The disc itself is nicer than the series deserves. The full frame video transfer has no trouble handling the animation, with no digital flaws to speak of and good color and black levels. The stereo track is perfectly acceptable, although it doesn't do anything dazzling. The Japanese and English tracks are quite similar, and come down to a question of preference. Geneon has also included some special features. First up are some brief "episode highlights" from episodes three through six. These consist of brief clips from these episodes in Japanese with no subtitles. If you haven't managed to identify the five main characters by the end of the fourth episode, Geneon has been kind enough to include character profiles that describe these characters and says which side they are on. Also included are clean opening and closing animations and the U.S. trailer.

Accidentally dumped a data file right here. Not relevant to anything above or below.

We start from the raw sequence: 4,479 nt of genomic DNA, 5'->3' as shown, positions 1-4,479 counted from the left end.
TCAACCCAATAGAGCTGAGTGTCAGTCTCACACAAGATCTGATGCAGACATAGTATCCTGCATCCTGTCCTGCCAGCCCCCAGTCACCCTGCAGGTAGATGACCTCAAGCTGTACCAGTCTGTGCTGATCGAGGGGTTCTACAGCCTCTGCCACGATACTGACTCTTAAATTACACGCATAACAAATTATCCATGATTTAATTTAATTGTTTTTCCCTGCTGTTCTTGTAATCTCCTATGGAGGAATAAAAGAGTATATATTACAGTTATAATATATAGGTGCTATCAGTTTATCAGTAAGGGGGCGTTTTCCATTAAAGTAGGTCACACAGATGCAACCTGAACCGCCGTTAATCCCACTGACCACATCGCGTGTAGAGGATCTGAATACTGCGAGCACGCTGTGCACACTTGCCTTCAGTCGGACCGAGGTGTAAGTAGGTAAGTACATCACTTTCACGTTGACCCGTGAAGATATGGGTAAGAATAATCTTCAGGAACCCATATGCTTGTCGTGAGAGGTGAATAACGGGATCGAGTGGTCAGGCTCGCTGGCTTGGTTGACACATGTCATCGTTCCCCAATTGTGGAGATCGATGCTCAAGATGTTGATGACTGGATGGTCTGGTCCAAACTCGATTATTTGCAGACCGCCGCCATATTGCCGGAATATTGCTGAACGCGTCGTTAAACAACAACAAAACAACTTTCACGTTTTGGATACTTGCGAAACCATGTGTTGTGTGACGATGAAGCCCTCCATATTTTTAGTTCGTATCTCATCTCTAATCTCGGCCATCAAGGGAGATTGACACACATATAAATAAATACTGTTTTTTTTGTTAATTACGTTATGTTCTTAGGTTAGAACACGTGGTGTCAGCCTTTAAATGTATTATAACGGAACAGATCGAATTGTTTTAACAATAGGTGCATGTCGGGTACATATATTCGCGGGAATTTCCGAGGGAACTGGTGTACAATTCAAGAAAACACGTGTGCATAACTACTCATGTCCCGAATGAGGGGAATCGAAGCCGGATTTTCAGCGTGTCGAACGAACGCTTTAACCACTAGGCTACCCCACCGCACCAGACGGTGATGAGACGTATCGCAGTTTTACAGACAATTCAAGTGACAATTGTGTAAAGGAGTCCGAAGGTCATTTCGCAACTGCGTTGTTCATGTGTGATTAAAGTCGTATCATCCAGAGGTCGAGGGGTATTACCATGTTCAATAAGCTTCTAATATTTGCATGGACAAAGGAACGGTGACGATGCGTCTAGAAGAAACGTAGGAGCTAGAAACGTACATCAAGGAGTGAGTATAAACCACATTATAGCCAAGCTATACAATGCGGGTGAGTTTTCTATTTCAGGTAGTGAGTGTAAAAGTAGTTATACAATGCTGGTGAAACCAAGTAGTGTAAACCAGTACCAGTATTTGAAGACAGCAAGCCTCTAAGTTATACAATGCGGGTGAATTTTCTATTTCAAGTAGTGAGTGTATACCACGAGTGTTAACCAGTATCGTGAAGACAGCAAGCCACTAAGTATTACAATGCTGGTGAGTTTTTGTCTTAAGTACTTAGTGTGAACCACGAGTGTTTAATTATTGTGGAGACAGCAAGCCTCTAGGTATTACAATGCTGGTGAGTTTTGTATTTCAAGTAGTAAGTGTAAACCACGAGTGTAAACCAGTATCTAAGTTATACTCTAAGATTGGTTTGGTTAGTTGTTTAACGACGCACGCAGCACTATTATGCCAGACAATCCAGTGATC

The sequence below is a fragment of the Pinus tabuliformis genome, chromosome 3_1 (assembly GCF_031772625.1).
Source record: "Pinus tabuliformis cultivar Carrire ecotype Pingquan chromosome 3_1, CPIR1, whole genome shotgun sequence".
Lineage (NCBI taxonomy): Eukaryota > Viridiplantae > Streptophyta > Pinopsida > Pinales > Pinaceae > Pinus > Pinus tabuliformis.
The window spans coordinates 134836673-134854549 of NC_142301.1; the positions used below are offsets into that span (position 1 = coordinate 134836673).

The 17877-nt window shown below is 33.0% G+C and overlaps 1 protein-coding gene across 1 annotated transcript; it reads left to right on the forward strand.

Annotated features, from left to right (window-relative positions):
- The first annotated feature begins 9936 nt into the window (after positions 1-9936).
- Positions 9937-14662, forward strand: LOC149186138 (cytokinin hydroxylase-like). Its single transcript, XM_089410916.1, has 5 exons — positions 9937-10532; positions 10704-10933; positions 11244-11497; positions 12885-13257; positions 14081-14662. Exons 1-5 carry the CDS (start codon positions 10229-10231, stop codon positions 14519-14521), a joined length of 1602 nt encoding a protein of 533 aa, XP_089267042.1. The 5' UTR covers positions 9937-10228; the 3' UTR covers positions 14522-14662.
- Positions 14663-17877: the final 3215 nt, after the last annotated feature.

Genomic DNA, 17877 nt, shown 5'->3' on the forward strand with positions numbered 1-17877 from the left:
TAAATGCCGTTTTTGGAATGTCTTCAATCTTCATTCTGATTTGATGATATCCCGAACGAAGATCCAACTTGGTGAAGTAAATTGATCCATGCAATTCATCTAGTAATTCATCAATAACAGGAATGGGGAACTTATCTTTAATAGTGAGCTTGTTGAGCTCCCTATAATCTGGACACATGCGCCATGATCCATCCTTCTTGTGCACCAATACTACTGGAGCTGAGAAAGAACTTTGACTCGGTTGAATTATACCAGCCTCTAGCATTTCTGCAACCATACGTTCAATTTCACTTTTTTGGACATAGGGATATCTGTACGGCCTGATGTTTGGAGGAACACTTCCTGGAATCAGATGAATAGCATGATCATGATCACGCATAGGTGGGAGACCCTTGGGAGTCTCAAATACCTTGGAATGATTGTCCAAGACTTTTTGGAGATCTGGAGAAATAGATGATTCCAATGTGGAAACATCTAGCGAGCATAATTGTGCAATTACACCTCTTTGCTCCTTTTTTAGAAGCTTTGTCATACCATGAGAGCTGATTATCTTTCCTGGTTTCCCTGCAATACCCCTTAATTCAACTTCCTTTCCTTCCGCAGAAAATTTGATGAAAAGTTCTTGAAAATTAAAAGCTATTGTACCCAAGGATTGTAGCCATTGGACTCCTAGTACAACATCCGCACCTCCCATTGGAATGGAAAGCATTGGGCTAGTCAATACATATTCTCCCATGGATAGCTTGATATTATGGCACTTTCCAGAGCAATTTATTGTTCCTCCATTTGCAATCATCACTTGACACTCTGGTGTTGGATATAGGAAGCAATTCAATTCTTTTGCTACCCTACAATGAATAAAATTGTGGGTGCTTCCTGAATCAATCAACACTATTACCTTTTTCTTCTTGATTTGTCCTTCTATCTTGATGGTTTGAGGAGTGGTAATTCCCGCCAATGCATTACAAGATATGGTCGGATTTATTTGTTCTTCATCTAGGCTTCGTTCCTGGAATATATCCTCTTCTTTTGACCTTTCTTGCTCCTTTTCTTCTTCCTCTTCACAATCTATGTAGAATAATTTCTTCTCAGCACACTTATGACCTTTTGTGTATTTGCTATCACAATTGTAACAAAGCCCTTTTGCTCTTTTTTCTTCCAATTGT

Moving on, there is a segment of the original press release from Japan. These include interviews with both original comic writer Go Nagai and director Kenichi Maejima. They both seem like incredibly nice people, and I wish the finished product had turned out better for them.
While I hope that the rest of this series turns out to be more exciting than this volume, I am not holding out much hope. Anime fans that are interested in the series are strongly advised to give this title a rent before dropping the cash to buy it.
For the reasons outlined above, I find the defendant guilty of all counts and sentence it to 2000 years in Ice Hell.
Review content copyright © 2004 Joel Pearce; Site layout and review format copyright © 1998 - 2013 HipClick Designs LLC
Scales of Justice
* Full Frame
* Dolby Digital 2.0 Stereo (English)
* Dolby Digital 2.0 Stereo (Japanese)
Running Time: 100 Minutes
Release Year: 2002
MPAA Rating: Not Rated
* Episode Highlights
* Character Profiles